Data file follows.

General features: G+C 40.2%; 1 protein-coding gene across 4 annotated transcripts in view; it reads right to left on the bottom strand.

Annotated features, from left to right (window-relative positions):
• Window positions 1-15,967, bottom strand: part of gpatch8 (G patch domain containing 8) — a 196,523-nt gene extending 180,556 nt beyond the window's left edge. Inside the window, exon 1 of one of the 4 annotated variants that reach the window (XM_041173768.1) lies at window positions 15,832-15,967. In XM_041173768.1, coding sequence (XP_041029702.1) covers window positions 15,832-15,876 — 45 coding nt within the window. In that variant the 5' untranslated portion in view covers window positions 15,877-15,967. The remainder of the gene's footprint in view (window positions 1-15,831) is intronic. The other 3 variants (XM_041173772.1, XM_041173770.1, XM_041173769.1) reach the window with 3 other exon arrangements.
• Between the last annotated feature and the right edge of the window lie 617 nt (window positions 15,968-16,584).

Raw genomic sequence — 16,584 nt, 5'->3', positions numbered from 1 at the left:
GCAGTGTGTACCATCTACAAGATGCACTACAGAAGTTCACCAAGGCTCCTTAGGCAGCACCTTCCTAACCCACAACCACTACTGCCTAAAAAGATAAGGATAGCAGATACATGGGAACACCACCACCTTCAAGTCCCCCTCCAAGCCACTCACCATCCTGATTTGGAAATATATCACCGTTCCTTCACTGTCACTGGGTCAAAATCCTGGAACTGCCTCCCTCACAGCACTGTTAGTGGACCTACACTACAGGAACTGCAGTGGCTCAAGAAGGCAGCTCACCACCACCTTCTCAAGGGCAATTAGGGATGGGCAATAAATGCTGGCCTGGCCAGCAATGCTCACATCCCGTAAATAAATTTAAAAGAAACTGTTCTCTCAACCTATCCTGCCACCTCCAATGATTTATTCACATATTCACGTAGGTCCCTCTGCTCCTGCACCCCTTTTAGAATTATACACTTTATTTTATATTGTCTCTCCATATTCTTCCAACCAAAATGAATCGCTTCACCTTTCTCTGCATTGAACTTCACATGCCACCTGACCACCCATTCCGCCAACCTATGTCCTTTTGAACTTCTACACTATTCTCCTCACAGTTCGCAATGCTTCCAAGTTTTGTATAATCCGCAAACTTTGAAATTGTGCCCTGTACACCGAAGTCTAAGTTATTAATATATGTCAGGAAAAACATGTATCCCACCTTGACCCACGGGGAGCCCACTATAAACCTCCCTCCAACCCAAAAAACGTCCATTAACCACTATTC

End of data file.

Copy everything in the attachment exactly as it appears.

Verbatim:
General features: G+C 40.2%; 1 protein-coding gene across 4 annotated transcripts in view; it reads right to left on the bottom strand.

Annotated features, from left to right (window-relative positions):
• Window positions 1-15,967, bottom strand: part of gpatch8 (G patch domain containing 8) — a 196,523-nt gene extending 180,556 nt beyond the window's left edge. Inside the window, exon 1 of one of the 4 annotated variants that reach the window (XM_041173768.1) lies at window positions 15,832-15,967. In XM_041173768.1, coding sequence (XP_041029702.1) covers window positions 15,832-15,876 — 45 coding nt within the window. In that variant the 5' untranslated portion in view covers window positions 15,877-15,967. The remainder of the gene's footprint in view (window positions 1-15,831) is intronic. The other 3 variants (XM_041173772.1, XM_041173770.1, XM_041173769.1) reach the window with 3 other exon arrangements.
• Between the last annotated feature and the right edge of the window lie 617 nt (window positions 15,968-16,584).

Raw genomic sequence — 16,584 nt, 5'->3', positions numbered from 1 at the left:
GCAGTGTGTACCATCTACAAGATGCACTACAGAAGTTCACCAAGGCTCCTTAGGCAGCACCTTCCTAACCCACAACCACTACTGCCTAAAAAGATAAGGATAGCAGATACATGGGAACACCACCACCTTCAAGTCCCCCTCCAAGCCACTCACCATCCTGATTTGGAAATATATCACCGTTCCTTCACTGTCACTGGGTCAAAATCCTGGAACTGCCTCCCTCACAGCACTGTTAGTGGACCTACACTACAGGAACTGCAGTGGCTCAAGAAGGCAGCTCACCACCACCTTCTCAAGGGCAATTAGGGATGGGCAATAAATGCTGGCCTGGCCAGCAATGCTCACATCCCGTAAATAAATTTAAAAGAAACTGTTCTCTCAACCTATCCTGCCACCTCCAATGATTTATTCACATATTCACGTAGGTCCCTCTGCTCCTGCACCCCTTTTAGAATTATACACTTTATTTTATATTGTCTCTCCATATTCTTCCAACCAAAATGAATCGCTTCACCTTTCTCTGCATTGAACTTCACATGCCACCTGACCACCCATTCCGCCAACCTATGTCCTTTTGAACTTCTACACTATTCTCCTCACAGTTCGCAATGCTTCCAAGTTTTGTATAATCCGCAAACTTTGAAATTGTGCCCTGTACACCGAAGTCTAAGTTATTAATATATGTCAGGAAAAACATGTATCCCACCTTGACCCACGGGGAGCCCACTATAAACCTCCCTCCAACCCAAAAAACGTCCATTAACCACTATTC